Once Upon A Time

The ancient Vietnamese Cinderella story comes to life

The past decade has been a period of phenomenal change for Vietnamese cinema. One of the most significant drivers of that change has been the influence of returning Overseas Vietnamese dramatic artists and filmmakers, who have been working to bring a touch of Hollywood panache to the entire homegrown industry. This trend was largely initiated by American Viet Kieu Charlie Nguyen’s 2007 martial arts flick The Rebel, often regarded as the first true commercial Vietnamese-language film for coke-&-popcorn audiences. At a time when there simply weren’t enough theaters to financially sustain a big-budget cinematic release, The Rebel proved that local movies could still attract sell-out crowds. Everything that has happened in Vietnamese cinema since that time has been touched by its success.

The Rebel’s leading actress was young starlet Ngo Thanh Van, a Norwegian-educated girl from Tra Vinh who had returned to Vietnam to become a model, actress and singer. Van now has her own talent agency (VAA) and a decade’s worth of experience in the industry under her belt—and last month, she released her own major contribution to the evolution of local cinema with Tam Cam: The Untold Story. Part Hollywoodstyle blockbuster, part Chinese kungfu fantasy piece, and 100 percent Vietnamese in execution—the film is a beautifully-rendered treatment of the traditional Vietnamese Cinderella fable Tam & Cam.


Tam Cam is something of a cautious epic. While it doffs its hat to international giants of the genre such as Crouching Tiger, Hidden Dragon, the film holds firmly to its Vietnamese roots through its somewhat rural sense of humor and conspicuous locally-inspired costume. One of Tam Cam’s riskier elements is its cast of mostly new, relatively inexperienced actors—while there are a few veterans taking supporting roles (including distinguished entertainer Thanh Loc, as well as Ngo Thanh Van herself, who plays the part of the evil stepmother), the film is dominated by its ensemble of fresh-faced young leads.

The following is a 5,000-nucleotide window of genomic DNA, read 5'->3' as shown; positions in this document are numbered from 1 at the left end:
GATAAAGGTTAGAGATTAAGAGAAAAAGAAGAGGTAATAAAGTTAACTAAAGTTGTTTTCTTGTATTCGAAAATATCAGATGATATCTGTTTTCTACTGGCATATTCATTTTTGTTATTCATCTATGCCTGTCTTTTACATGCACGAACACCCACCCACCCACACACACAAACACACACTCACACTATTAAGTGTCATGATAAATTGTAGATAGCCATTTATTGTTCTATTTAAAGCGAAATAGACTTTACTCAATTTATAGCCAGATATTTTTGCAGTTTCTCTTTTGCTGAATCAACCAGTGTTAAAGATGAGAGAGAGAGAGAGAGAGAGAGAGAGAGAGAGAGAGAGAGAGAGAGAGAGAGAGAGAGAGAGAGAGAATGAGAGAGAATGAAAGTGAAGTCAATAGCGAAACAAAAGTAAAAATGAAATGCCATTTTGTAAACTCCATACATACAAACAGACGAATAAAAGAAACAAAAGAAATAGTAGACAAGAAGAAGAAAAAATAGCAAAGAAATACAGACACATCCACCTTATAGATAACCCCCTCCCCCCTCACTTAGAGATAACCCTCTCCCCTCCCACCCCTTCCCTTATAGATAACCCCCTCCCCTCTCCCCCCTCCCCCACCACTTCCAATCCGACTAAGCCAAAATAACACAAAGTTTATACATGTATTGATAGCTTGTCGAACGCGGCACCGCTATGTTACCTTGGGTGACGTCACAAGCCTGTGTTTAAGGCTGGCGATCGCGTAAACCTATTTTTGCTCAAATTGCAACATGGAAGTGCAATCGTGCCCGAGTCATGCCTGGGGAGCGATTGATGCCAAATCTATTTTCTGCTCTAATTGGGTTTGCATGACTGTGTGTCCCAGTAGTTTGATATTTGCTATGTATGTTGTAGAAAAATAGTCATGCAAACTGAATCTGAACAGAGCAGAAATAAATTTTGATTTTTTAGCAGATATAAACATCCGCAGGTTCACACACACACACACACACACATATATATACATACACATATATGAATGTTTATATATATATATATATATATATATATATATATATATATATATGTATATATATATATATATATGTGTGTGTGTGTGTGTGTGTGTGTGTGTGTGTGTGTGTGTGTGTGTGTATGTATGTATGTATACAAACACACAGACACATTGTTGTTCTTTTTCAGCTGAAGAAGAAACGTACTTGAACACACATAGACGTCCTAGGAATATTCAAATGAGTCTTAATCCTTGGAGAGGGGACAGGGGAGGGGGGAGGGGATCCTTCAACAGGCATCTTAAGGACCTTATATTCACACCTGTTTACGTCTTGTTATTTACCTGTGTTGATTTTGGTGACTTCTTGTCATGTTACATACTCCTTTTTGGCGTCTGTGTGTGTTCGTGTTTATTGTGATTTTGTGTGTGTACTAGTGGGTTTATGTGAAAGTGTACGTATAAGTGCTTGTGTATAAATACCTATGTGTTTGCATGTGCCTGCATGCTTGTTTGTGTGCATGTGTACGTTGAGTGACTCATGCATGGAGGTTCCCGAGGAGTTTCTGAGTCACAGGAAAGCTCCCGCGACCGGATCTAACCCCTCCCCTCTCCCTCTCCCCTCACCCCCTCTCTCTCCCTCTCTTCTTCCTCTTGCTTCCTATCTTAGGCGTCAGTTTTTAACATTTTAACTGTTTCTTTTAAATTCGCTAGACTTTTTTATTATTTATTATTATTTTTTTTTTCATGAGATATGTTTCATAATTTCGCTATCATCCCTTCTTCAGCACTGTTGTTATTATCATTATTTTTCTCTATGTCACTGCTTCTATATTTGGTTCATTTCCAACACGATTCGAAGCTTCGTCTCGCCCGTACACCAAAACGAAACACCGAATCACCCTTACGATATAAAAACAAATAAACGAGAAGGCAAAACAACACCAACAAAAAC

One of the film’s surprise performances is delivered by rising talent Ninh Duong Lan Ngoc, who plays Cam—the evil stepsister who conspires with her mother to murder Tam after she marries her handsome prince. Lan Ngoc has received several awards for her previous roles as heroines; she was originally cast as Tam Cam’s protagonist, but switched as soon as the bad-girl part became available after the original actress couldn’t commit to the project.